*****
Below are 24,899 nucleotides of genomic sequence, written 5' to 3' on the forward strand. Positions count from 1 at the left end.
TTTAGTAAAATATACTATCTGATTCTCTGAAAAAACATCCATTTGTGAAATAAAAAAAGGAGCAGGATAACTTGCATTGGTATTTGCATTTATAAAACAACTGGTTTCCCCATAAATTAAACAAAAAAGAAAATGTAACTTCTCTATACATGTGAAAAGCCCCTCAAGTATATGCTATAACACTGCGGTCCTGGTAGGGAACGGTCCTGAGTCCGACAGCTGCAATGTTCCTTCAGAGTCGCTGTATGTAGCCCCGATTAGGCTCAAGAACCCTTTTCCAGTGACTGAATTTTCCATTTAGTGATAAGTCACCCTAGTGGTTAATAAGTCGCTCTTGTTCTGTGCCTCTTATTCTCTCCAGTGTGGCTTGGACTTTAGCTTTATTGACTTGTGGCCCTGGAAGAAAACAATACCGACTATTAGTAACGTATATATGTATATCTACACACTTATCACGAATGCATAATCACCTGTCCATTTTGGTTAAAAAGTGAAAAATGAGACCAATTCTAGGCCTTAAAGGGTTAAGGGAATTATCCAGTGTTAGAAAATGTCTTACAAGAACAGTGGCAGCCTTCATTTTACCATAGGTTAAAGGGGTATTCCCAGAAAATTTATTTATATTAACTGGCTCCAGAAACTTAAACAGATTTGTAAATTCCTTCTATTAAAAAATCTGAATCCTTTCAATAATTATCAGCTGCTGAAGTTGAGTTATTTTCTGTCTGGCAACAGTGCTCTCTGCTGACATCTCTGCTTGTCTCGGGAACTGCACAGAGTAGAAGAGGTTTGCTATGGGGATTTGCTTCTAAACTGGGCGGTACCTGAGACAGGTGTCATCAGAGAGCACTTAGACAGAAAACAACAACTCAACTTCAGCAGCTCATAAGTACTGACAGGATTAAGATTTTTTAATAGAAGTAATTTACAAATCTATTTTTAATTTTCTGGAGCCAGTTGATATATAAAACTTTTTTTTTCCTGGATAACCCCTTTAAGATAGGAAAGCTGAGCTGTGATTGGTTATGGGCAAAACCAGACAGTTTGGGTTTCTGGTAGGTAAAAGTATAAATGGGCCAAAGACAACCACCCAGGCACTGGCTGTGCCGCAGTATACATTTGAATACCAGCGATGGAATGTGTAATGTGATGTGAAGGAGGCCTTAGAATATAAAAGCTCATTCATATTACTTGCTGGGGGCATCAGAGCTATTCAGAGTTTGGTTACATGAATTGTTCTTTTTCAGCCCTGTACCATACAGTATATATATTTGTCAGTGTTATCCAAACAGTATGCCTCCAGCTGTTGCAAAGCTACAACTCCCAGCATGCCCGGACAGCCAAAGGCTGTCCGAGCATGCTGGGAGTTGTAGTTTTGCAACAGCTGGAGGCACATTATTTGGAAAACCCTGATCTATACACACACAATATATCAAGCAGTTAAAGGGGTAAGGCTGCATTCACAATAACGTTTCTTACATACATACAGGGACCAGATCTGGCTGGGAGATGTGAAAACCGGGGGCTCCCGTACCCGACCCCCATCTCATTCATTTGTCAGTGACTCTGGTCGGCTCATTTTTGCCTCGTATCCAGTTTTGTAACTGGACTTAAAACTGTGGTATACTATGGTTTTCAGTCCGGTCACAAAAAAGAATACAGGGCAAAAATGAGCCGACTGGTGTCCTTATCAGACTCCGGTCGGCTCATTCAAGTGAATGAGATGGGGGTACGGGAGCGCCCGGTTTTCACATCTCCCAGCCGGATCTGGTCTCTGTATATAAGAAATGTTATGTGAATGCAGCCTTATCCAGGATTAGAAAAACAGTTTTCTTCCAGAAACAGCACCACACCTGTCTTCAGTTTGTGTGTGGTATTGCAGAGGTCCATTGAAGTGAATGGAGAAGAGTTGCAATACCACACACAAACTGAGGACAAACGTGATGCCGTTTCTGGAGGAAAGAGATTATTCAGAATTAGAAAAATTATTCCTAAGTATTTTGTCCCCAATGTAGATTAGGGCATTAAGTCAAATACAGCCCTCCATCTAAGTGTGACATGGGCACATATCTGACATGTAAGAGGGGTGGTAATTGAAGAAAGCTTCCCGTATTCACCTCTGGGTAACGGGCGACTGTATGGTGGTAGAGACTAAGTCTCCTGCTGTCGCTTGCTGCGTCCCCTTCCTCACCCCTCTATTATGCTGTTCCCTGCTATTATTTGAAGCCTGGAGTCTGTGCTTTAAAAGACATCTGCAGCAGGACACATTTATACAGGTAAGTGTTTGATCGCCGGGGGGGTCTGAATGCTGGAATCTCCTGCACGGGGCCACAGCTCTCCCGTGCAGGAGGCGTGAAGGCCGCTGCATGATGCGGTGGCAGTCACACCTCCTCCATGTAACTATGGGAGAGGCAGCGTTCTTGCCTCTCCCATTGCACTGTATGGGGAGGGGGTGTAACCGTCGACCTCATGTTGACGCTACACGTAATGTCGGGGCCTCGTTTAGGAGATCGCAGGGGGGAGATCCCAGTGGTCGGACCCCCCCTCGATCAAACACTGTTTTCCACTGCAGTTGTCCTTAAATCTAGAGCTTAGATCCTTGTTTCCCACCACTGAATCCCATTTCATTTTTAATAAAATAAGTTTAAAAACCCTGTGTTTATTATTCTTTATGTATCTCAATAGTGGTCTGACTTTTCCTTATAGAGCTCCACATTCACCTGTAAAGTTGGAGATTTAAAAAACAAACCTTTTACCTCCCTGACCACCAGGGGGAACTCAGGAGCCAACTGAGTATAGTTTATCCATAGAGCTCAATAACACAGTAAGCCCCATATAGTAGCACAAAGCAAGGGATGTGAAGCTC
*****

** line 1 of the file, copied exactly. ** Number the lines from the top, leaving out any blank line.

Below are 24,899 nucleotides of genomic sequence, written 5' to 3' on the forward strand. Positions count from 1 at the left end.